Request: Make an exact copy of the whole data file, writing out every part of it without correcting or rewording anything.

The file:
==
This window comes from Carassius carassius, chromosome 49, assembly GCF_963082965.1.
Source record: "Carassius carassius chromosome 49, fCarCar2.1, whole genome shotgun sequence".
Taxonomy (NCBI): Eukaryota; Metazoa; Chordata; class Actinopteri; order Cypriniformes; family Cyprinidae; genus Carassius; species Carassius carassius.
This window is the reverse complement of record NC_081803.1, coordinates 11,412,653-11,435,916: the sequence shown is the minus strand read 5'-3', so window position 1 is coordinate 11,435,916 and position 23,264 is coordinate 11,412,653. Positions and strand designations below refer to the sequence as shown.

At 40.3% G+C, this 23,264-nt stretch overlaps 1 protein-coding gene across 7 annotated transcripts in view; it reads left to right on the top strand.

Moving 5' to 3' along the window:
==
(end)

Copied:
This window comes from Carassius carassius, chromosome 49, assembly GCF_963082965.1.
Source record: "Carassius carassius chromosome 49, fCarCar2.1, whole genome shotgun sequence".
Taxonomy (NCBI): Eukaryota; Metazoa; Chordata; class Actinopteri; order Cypriniformes; family Cyprinidae; genus Carassius; species Carassius carassius.
This window is the reverse complement of record NC_081803.1, coordinates 11,412,653-11,435,916: the sequence shown is the minus strand read 5'-3', so window position 1 is coordinate 11,435,916 and position 23,264 is coordinate 11,412,653. Positions and strand designations below refer to the sequence as shown.

At 40.3% G+C, this 23,264-nt stretch overlaps 1 protein-coding gene across 7 annotated transcripts in view; it reads left to right on the top strand.

Moving 5' to 3' along the window: